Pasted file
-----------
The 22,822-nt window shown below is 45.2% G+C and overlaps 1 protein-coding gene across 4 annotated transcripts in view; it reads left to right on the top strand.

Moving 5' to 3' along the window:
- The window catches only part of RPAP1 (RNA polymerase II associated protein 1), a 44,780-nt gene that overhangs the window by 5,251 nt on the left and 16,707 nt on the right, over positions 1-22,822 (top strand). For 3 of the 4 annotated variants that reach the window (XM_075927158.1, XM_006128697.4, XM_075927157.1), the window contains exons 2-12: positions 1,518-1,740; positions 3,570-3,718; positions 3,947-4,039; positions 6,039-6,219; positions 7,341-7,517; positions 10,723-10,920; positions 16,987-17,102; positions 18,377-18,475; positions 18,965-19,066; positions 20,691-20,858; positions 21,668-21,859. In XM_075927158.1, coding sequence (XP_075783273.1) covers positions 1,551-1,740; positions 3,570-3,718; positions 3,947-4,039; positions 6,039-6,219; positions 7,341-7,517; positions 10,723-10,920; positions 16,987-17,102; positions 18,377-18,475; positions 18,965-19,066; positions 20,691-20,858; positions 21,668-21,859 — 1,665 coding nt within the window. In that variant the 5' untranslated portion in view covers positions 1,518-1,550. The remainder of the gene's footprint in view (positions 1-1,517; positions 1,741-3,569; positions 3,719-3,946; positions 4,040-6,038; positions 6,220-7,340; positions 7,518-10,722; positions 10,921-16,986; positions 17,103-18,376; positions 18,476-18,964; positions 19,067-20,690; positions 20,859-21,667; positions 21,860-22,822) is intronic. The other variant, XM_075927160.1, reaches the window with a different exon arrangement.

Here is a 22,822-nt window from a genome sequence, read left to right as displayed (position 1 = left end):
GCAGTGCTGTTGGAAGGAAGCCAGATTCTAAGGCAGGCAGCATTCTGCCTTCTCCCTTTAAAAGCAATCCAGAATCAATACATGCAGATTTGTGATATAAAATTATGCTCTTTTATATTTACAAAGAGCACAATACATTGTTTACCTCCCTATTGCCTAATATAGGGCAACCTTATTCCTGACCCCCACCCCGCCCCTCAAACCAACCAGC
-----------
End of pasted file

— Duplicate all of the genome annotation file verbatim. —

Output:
The 22,822-nt window shown below is 45.2% G+C and overlaps 1 protein-coding gene across 4 annotated transcripts in view; it reads left to right on the top strand.

Moving 5' to 3' along the window:
- The window catches only part of RPAP1 (RNA polymerase II associated protein 1), a 44,780-nt gene that overhangs the window by 5,251 nt on the left and 16,707 nt on the right, over positions 1-22,822 (top strand). For 3 of the 4 annotated variants that reach the window (XM_075927158.1, XM_006128697.4, XM_075927157.1), the window contains exons 2-12: positions 1,518-1,740; positions 3,570-3,718; positions 3,947-4,039; positions 6,039-6,219; positions 7,341-7,517; positions 10,723-10,920; positions 16,987-17,102; positions 18,377-18,475; positions 18,965-19,066; positions 20,691-20,858; positions 21,668-21,859. In XM_075927158.1, coding sequence (XP_075783273.1) covers positions 1,551-1,740; positions 3,570-3,718; positions 3,947-4,039; positions 6,039-6,219; positions 7,341-7,517; positions 10,723-10,920; positions 16,987-17,102; positions 18,377-18,475; positions 18,965-19,066; positions 20,691-20,858; positions 21,668-21,859 — 1,665 coding nt within the window. In that variant the 5' untranslated portion in view covers positions 1,518-1,550. The remainder of the gene's footprint in view (positions 1-1,517; positions 1,741-3,569; positions 3,719-3,946; positions 4,040-6,038; positions 6,220-7,340; positions 7,518-10,722; positions 10,921-16,986; positions 17,103-18,376; positions 18,476-18,964; positions 19,067-20,690; positions 20,859-21,667; positions 21,860-22,822) is intronic. The other variant, XM_075927160.1, reaches the window with a different exon arrangement.

Here is a 22,822-nt window from a genome sequence, read left to right as displayed (position 1 = left end):
GCAGTGCTGTTGGAAGGAAGCCAGATTCTAAGGCAGGCAGCATTCTGCCTTCTCCCTTTAAAAGCAATCCAGAATCAATACATGCAGATTTGTGATATAAAATTATGCTCTTTTATATTTACAAAGAGCACAATACATTGTTTACCTCCCTATTGCCTAATATAGGGCAACCTTATTCCTGACCCCCACCCCGCCCCTCAAACCAACCAGC